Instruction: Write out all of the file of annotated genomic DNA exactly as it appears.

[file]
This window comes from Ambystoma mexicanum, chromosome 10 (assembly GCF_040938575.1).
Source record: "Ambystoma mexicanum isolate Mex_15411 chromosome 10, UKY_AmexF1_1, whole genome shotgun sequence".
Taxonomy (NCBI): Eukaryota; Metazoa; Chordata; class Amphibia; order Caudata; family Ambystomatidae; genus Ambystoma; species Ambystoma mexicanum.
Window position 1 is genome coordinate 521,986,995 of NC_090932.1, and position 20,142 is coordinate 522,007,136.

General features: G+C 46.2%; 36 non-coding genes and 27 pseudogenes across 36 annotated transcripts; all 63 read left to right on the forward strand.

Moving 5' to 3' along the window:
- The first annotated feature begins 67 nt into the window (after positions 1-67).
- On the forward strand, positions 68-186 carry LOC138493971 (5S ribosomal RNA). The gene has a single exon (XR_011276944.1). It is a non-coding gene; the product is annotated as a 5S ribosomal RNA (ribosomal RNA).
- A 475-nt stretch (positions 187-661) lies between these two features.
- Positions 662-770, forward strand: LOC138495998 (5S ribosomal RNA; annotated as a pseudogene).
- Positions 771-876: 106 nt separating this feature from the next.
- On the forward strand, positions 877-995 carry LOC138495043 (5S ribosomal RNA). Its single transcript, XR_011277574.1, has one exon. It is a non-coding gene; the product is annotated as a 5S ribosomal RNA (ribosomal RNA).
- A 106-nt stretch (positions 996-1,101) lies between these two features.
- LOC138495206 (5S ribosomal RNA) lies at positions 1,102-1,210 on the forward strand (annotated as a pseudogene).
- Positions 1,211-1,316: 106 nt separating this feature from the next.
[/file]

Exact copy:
This window comes from Ambystoma mexicanum, chromosome 10 (assembly GCF_040938575.1).
Source record: "Ambystoma mexicanum isolate Mex_15411 chromosome 10, UKY_AmexF1_1, whole genome shotgun sequence".
Taxonomy (NCBI): Eukaryota; Metazoa; Chordata; class Amphibia; order Caudata; family Ambystomatidae; genus Ambystoma; species Ambystoma mexicanum.
Window position 1 is genome coordinate 521,986,995 of NC_090932.1, and position 20,142 is coordinate 522,007,136.

General features: G+C 46.2%; 36 non-coding genes and 27 pseudogenes across 36 annotated transcripts; all 63 read left to right on the forward strand.

Moving 5' to 3' along the window:
- The first annotated feature begins 67 nt into the window (after positions 1-67).
- On the forward strand, positions 68-186 carry LOC138493971 (5S ribosomal RNA). The gene has a single exon (XR_011276944.1). It is a non-coding gene; the product is annotated as a 5S ribosomal RNA (ribosomal RNA).
- A 475-nt stretch (positions 187-661) lies between these two features.
- Positions 662-770, forward strand: LOC138495998 (5S ribosomal RNA; annotated as a pseudogene).
- Positions 771-876: 106 nt separating this feature from the next.
- On the forward strand, positions 877-995 carry LOC138495043 (5S ribosomal RNA). Its single transcript, XR_011277574.1, has one exon. It is a non-coding gene; the product is annotated as a 5S ribosomal RNA (ribosomal RNA).
- A 106-nt stretch (positions 996-1,101) lies between these two features.
- LOC138495206 (5S ribosomal RNA) lies at positions 1,102-1,210 on the forward strand (annotated as a pseudogene).
- Positions 1,211-1,316: 106 nt separating this feature from the next.